June 15, 2019
June 15, 2019
October 19, 2019
Engineering Design Graphics
In skill-building courses such as an introductory 3D CAD course, instructors typically provide many assignments for students to practice and improve their 3D modeling skills. Frequent and accurate assessments give students the opportunity to identify errors and address deficiencies more efficiently, promoting quicker acquisition of the skill. In an ideal learning environment, students would be provided feedback at every class meeting, but that can be a daunting task as grading 3D CAD homework is difficult and time-consuming. The objective of this work is to compare human and software grading of student's 3D CAD files and quantify the speed, accuracy, and effectiveness each. A statistical analysis was performed on 5200 models from three different assignments to compare the two modes of grading. Better understanding of the different grading practices enables resource allocation based on strengths of humans and computers; resulting in a more efficient combination of resources. The results show that Graderworks© software (GW) was more accurate and repeatable than human graders (TAs) in quantitative comparisons: evaluating material, volume, shape, and sketches. TAs often made a few clerical errors per assignment that limited the effectiveness of the file management structure and subsequent calculations from manually entered fields like the name or username. However, a single change in the learning management software naming convention of files lead to a large scale clerical error with similar frustrations with automation of grading. Still, one of the biggest challenges we have experienced with human grading is the high variability in speed and accuracy of graders; an ANOVA test showed that error rates differ between TAs at a statistically significant level. TAs are effective at providing informative feedback that provides direction for improving the model, but it is a time consuming process. At this time, the software is not able to offer substantial and specific feedback to the students on how to improve, and it is recommended to use the computational grading tools in conjunction with human graders. Using the software to prioritize which files need TA feedback, those with similarity scores below a threshold value, may lead to a more efficient and effective use of resources to provide a quality feedback loop.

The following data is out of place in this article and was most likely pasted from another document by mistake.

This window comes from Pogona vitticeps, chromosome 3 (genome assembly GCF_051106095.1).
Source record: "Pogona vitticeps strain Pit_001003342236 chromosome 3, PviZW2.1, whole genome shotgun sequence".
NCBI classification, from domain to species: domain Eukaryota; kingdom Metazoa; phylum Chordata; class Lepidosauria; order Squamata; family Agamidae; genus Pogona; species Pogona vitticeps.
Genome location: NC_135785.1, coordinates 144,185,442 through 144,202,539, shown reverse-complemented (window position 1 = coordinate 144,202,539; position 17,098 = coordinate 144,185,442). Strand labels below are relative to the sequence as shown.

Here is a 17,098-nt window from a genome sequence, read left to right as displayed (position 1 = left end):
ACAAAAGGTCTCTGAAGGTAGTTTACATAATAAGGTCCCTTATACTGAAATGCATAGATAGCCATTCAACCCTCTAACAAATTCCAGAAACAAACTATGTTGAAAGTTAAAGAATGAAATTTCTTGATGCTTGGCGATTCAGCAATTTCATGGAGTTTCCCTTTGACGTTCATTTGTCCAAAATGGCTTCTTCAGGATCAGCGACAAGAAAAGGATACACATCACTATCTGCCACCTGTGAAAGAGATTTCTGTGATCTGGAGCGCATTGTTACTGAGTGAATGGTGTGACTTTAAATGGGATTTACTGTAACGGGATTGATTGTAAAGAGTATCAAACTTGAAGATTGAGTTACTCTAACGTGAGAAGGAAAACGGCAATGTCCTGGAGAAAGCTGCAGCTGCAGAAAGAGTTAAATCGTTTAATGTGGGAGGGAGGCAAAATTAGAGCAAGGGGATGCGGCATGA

Garland, A. P., & Grigg, S. J. (2019, June), Evaluation of Humans and Software for Grading in an Engineering 3D CAD Course Paper presented at 2019 ASEE Annual Conference & Exposition , Tampa, Florida. 10.18260/1-2--32764
ASEE holds the copyright on this document. It may be read by the public free of charge. Authors may archive their work on personal websites or in institutional repositories with the following citation: © 2019 American Society for Engineering Education. Other scholars may excerpt or quote from these materials with the same citation. When excerpting or quoting from Conference Proceedings, authors should, in addition to noting the ASEE copyright, list all the original authors and their institutions and name the host city of the conference. - Last updated April 1, 2015